By Roberta Attanasio
Stress and anxiety are part of life — but while a little bit of stress (good stress) may keep us active and alert, and sometimes even motivate us, the long-term type (bad stress) can have negative effects on our health. Elevated blood pressure and heart disease are just some examples of the so-called “stress-related diseases”. In addition, chronic stress increases the risk of developing depression.
Scientists have known for many years that stress, anxiety and depression are linked to the inflammatory response — our first line of defense against infectious microbes. The link is provided by some of the chemical messengers, or cytokines, involved in this response. Patients with major depressive disorder and post-traumatic stress disorder produce higher levels of the cytokine interleukin 6 (IL-6). Is depression responsible for the increased cytokine levels, or are the increased cytokine levels responsible for the development of depression? Results from a new study published in the scientific journal Proceedings of the National Academy of Sciences (November 11, 2014) help to answer this question.
The study (Individual differences in the peripheral immune system promote resilience versus susceptibility to social stress) was carried out by researchers at the Icahn School of Medicine at Mount Sinai (and their collaborators), using mice exposed to social stress. The researchers measured levels of IL-6 in mice prior to and after exposure to “repeated social defeat stress” and stress induced by witnessing the defeat of another mice. In experiments that involve repeated social defeat stress, non-aggressive mice are repeatedly subjected to bouts of social defeat by a larger and aggressive mouse placed in the same cage. In experiments based on stress induced by witnessing, mice watch another mouse face a larger, more aggressive mouse through a clear divider — this type of stress is considered purely emotional. When exposed to social stress, some of the non-aggressive mice, the so-called susceptible mice, develop a clear depressive-like syndrome, which is characterized by long-lasting deficits in social interactions. termed “social avoidance” — mice prefer to spend more time near an empty cage rather than near another mouse.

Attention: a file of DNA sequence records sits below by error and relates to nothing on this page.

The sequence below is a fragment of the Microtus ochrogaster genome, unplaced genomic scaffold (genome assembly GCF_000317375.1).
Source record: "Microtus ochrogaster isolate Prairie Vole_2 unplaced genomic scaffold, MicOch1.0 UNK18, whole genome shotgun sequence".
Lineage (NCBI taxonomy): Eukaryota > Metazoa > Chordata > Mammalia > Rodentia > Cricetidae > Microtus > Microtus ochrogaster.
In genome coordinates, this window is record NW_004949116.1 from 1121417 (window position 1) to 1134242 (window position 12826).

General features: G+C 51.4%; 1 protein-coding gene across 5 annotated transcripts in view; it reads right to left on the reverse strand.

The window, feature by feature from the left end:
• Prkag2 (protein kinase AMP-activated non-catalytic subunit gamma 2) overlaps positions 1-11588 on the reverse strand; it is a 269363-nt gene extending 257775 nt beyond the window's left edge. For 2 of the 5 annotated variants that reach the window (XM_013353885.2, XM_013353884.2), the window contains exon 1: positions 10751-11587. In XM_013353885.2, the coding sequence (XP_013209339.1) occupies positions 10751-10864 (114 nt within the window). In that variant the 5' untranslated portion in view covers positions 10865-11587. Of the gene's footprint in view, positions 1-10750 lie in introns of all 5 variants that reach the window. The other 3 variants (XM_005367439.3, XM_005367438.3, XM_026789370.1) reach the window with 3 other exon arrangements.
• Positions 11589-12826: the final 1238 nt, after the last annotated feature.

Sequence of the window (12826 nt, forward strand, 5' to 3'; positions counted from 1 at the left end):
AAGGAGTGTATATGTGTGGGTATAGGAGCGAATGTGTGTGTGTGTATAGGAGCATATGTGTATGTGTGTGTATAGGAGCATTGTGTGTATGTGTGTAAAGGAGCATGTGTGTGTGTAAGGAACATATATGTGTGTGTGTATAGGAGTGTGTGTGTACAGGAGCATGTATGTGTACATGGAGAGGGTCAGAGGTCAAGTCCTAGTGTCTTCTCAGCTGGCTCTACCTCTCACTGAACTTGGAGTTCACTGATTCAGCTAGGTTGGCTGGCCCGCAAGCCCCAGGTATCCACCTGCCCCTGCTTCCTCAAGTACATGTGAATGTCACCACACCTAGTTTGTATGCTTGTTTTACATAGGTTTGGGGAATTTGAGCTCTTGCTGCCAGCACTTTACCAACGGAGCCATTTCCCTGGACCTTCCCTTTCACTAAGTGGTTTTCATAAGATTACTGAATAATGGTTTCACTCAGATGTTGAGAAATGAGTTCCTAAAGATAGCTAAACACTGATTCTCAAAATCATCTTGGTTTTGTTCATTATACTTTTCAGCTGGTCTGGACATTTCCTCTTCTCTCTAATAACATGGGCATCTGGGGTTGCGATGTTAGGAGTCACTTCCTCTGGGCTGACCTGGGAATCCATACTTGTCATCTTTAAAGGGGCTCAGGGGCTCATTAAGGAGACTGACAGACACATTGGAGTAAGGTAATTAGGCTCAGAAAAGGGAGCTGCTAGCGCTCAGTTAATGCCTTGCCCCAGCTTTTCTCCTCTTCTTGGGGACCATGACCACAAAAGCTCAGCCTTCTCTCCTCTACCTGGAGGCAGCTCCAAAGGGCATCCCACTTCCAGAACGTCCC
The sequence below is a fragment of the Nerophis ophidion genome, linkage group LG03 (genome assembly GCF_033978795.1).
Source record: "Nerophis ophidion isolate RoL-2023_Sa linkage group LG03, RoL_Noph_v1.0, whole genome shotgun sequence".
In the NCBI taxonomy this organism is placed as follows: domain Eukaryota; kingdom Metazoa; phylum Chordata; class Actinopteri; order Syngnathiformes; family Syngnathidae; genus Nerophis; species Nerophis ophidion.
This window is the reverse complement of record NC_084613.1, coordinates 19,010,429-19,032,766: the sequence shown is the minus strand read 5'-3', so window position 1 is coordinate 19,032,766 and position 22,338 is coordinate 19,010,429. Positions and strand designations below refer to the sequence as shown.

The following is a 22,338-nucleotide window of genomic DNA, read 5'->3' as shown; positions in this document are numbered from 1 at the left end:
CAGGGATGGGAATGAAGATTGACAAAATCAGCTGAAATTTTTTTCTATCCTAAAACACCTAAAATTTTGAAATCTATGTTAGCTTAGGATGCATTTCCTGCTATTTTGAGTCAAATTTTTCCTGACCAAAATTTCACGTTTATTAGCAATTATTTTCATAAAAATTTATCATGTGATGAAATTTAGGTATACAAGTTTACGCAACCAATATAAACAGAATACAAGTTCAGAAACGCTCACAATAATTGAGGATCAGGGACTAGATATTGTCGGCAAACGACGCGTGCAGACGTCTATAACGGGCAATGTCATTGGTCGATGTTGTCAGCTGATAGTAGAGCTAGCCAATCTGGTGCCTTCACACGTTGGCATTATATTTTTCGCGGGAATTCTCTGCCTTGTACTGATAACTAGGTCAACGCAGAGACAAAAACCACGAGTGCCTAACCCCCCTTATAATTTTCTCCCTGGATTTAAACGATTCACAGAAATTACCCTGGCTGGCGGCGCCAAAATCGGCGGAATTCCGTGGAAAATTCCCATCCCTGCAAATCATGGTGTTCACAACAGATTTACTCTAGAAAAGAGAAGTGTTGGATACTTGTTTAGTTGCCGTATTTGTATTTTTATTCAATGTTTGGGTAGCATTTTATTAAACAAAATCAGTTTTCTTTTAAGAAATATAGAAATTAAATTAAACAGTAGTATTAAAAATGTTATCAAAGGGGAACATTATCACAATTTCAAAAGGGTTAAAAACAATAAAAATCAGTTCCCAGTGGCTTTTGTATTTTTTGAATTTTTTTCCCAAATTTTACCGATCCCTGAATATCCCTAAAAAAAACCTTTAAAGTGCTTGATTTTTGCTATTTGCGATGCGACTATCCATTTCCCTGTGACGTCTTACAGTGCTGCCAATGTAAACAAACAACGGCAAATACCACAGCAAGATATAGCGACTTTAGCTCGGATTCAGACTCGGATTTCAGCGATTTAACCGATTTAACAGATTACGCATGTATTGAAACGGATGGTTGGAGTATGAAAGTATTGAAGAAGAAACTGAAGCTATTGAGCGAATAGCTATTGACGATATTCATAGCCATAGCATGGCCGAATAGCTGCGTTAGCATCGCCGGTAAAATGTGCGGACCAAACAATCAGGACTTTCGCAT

The researchers found that IL-6 levels are higher in mice more susceptible to stress than in unstressed mice or in mice more resilient to stress. They also found that, in stress-susceptible mice, numbers of white blood cells that release IL-6 are higher than numbers in control groups. Moreover, the researchers found increased levels of IL-6 in two separate groups of human patients diagnosed with treatment-resistant major depressive disorder, thus validating the results obtained with mice.
In additional experiments, the researchers transplanted a group of mice with white blood cells lacking IL-6, and treated another group of mice with antibodies that block the production of IL-6. Then, they exposed the mice to stress. Their findings show that, in both groups of mice, the development of social avoidance is reduced, suggesting that the emotional response to stress can be generated or blocked by IL-6. Together, results from the study indicate that the levels of IL-6 produced prior to stress exposure may be responsible for susceptibility or resilience to social stress. In other words, increased IL-6 levels may drive the development of depression.
Scott Russo, the leader of the research team, said in a press release: “Interleukin-6 could be a risk factor for the development of depression in vulnerable individuals. We believe our studies could have significant impact on the development of new antidepressant therapeutics that inhibit IL-6, which may reduce stress-induced relapse in patients with major depressive disorder.”
In their paper, the researchers point out that the differences between stress-susceptible and stress-resilient mice are not genetic and might be due, instead, to environmental factors.